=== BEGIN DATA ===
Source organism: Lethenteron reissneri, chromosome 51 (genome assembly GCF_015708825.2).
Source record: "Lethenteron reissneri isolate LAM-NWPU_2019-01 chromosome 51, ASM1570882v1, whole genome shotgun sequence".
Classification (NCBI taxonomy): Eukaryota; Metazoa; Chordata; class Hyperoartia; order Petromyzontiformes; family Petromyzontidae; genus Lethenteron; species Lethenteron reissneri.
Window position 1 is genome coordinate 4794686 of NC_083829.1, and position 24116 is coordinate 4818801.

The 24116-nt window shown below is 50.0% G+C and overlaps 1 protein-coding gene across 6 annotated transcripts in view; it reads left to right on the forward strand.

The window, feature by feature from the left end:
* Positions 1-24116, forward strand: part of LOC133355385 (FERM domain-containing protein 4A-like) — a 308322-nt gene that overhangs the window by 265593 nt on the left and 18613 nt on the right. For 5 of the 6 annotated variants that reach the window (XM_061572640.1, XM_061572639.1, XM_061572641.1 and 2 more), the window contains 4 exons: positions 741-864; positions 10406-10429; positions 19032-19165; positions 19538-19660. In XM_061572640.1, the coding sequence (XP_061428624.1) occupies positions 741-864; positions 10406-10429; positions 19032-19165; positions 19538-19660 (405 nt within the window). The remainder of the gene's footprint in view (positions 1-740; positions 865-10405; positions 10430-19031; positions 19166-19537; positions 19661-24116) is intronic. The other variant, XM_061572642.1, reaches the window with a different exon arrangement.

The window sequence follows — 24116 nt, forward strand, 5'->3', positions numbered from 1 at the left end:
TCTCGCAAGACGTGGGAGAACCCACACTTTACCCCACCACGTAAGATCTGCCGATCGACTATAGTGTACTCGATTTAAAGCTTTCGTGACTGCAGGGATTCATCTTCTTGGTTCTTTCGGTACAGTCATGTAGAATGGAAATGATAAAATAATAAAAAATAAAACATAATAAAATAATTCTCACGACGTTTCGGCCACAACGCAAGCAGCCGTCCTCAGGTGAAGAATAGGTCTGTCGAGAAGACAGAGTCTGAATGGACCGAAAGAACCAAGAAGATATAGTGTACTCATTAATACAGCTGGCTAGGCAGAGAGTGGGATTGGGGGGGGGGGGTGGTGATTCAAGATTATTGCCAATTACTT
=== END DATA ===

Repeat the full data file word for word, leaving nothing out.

Source organism: Lethenteron reissneri, chromosome 51 (genome assembly GCF_015708825.2).
Source record: "Lethenteron reissneri isolate LAM-NWPU_2019-01 chromosome 51, ASM1570882v1, whole genome shotgun sequence".
Classification (NCBI taxonomy): Eukaryota; Metazoa; Chordata; class Hyperoartia; order Petromyzontiformes; family Petromyzontidae; genus Lethenteron; species Lethenteron reissneri.
Window position 1 is genome coordinate 4794686 of NC_083829.1, and position 24116 is coordinate 4818801.

The 24116-nt window shown below is 50.0% G+C and overlaps 1 protein-coding gene across 6 annotated transcripts in view; it reads left to right on the forward strand.

The window, feature by feature from the left end:
* Positions 1-24116, forward strand: part of LOC133355385 (FERM domain-containing protein 4A-like) — a 308322-nt gene that overhangs the window by 265593 nt on the left and 18613 nt on the right. For 5 of the 6 annotated variants that reach the window (XM_061572640.1, XM_061572639.1, XM_061572641.1 and 2 more), the window contains 4 exons: positions 741-864; positions 10406-10429; positions 19032-19165; positions 19538-19660. In XM_061572640.1, the coding sequence (XP_061428624.1) occupies positions 741-864; positions 10406-10429; positions 19032-19165; positions 19538-19660 (405 nt within the window). The remainder of the gene's footprint in view (positions 1-740; positions 865-10405; positions 10430-19031; positions 19166-19537; positions 19661-24116) is intronic. The other variant, XM_061572642.1, reaches the window with a different exon arrangement.

The window sequence follows — 24116 nt, forward strand, 5'->3', positions numbered from 1 at the left end:
TCTCGCAAGACGTGGGAGAACCCACACTTTACCCCACCACGTAAGATCTGCCGATCGACTATAGTGTACTCGATTTAAAGCTTTCGTGACTGCAGGGATTCATCTTCTTGGTTCTTTCGGTACAGTCATGTAGAATGGAAATGATAAAATAATAAAAAATAAAACATAATAAAATAATTCTCACGACGTTTCGGCCACAACGCAAGCAGCCGTCCTCAGGTGAAGAATAGGTCTGTCGAGAAGACAGAGTCTGAATGGACCGAAAGAACCAAGAAGATATAGTGTACTCATTAATACAGCTGGCTAGGCAGAGAGTGGGATTGGGGGGGGGGGGTGGTGATTCAAGATTATTGCCAATTACTT